The electric car revolution

23 Mar 2020

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Previously occupying a niche luxury market dominated by Nissan and Tesla, EVs are growing in popularity and are set to become more mainstream with manufacturers such as Hyundai, Kia and Mini releasing more affordable options later this year.

Besides price, other barriers to ownership such as recharging are being addressed with innovations and improvements to the EV charging network. In this article we examine the rise of the EV and the role it will play in a green transport future.

The global growth of electric cars

Over the past ten years, electric car popularity has grown steadily and at the beginning of 2019 there were 5.6 million on the road across the world.2

As the graphic below highlights, China leads the way in terms of total EV sales with 45% of the market, closely followed by the US.

Norway remains the global leader with 46% market share, a position supported by a number of Government incentives including placing a high stamp duty on internal combustion vehicles and exempting EVs from both stamp duty and their GST equivalent of value-added tax (VAT). They also provide their owners with a total exemption from road tolls, free car ferry travel, free recharge sites, free parking and access to bus lanes for all EV drivers.

Globally, electric cars are gaining momentum. UK Prime Minister Boris Johnson recently announced his intent  to ban the sale of petrol and diesel cars from 2035 and China is rolling out initiatives to wean the country off fossil fuel-powered cars. As a result, EV sales are set to hit nearly 5.5 million units by 2025.

In Australia, while sales of electric cars tripled in 2019, that figure only amounted to 6718 vehicles compared to over one million sales of fossil-fueled vehicles.3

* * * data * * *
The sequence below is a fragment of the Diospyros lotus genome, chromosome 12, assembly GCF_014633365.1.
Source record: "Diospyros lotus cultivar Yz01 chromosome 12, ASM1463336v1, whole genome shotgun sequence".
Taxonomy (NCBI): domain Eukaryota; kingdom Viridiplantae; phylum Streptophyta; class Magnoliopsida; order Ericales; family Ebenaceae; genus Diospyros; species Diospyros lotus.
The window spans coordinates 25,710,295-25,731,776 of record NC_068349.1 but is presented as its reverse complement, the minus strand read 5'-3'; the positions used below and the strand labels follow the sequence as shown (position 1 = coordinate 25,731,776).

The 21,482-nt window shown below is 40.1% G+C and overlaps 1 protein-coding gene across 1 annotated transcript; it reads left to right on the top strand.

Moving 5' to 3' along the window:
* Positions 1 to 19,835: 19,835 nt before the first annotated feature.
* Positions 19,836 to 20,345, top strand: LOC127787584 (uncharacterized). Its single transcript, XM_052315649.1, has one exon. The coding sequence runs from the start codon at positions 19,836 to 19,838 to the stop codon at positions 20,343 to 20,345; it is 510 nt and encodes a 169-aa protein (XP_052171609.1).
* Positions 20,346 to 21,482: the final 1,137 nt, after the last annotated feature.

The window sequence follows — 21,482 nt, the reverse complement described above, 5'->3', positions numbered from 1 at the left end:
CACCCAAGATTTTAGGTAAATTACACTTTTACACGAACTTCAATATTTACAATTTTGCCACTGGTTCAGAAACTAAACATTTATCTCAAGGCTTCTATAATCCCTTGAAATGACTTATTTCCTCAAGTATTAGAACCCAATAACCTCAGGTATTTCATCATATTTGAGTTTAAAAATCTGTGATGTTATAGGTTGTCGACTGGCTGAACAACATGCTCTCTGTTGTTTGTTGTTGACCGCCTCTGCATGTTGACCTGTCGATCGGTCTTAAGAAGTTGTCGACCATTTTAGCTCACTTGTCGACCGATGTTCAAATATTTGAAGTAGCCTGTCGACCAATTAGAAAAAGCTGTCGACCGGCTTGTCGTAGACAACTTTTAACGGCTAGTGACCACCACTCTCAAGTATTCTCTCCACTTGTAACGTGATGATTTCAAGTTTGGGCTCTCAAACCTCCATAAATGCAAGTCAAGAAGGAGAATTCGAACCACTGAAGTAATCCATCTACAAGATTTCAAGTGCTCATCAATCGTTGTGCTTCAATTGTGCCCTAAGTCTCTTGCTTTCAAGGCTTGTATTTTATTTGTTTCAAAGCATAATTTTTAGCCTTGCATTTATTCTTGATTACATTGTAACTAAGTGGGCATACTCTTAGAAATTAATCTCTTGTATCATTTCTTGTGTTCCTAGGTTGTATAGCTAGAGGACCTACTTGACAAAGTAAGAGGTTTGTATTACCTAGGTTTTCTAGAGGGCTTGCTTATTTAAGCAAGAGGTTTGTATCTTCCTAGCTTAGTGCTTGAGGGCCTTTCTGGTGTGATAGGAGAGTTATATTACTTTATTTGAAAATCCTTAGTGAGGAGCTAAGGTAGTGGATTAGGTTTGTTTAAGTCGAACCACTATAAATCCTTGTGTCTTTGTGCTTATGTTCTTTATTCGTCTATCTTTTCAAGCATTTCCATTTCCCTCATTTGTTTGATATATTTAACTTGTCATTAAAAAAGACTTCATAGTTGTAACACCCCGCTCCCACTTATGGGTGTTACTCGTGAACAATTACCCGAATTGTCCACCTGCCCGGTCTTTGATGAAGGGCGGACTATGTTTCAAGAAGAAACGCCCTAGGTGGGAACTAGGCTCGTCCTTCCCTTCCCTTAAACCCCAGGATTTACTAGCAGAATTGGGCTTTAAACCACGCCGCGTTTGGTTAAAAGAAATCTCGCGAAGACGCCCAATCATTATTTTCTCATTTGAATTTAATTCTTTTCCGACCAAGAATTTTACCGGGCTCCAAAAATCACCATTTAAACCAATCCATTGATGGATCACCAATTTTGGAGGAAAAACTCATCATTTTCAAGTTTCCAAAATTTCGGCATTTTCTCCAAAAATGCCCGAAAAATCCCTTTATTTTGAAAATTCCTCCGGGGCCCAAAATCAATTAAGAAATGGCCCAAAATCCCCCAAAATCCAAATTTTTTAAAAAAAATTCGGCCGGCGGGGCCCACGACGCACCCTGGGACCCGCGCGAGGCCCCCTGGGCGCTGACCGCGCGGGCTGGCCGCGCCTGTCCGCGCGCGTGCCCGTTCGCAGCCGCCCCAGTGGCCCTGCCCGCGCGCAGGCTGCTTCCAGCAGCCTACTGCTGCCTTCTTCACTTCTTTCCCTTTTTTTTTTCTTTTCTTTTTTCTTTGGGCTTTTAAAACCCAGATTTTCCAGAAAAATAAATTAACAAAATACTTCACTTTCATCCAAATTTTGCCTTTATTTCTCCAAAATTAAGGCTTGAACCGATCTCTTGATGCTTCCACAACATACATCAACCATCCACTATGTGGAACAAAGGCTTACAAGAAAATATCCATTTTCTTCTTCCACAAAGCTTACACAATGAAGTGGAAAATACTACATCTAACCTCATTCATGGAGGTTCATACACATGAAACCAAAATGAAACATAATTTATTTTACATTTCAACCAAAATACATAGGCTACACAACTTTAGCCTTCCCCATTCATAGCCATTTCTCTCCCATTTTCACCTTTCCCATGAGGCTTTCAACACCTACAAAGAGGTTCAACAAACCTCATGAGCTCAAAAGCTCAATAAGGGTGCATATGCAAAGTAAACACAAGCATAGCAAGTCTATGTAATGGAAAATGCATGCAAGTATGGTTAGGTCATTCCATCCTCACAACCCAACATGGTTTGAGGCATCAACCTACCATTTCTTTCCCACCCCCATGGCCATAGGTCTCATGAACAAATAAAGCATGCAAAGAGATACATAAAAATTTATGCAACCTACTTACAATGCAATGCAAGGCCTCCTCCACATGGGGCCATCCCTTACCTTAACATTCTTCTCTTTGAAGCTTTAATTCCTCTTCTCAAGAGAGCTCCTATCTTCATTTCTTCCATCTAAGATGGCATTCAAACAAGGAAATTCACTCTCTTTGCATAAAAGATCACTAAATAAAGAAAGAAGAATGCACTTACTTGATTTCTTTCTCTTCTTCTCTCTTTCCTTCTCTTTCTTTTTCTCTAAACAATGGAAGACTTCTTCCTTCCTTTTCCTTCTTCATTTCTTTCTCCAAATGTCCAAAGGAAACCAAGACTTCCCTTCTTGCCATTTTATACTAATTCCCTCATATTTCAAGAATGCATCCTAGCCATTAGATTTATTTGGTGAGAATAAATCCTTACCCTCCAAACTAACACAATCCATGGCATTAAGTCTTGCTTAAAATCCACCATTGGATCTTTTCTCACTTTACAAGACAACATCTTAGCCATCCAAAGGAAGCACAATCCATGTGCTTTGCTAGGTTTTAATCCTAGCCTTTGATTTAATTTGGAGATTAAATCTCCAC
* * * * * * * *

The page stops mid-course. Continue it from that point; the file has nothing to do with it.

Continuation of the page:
The benefits of going electric

The most obvious benefit of going electric is cutting down on fossil fuel use to reduce your carbon footprint. The average new car emits 182 grams of carbon dioxide per kilometre, with older vehicles emitting even more.4

EVs have no exhaust emissions meaning they don’t directly pollute the air. Of course, you need to consider the source of your electricity in the first place. If you use ‘green’ or renewable electricity to charge your car, or if you have a home-based solar-powered charging station, you’ll be minimising your carbon footprint.

Cost-wise, EVs are more economical to run. Even charging from the main power grid, a fully-charged car will cost you around a third of the price of a tank of fossil fuel.

And then there’s maintenance. As EVs have significantly less moving parts than a traditional petrol or diesel car, the cost of servicing is also greatly reduced. No exhaust systems, starter motors, fuel injection systems or radiators means less maintenance and fewer service bills. Battery packs are expensive, however, and may need replacing during the lifetime of the vehicle.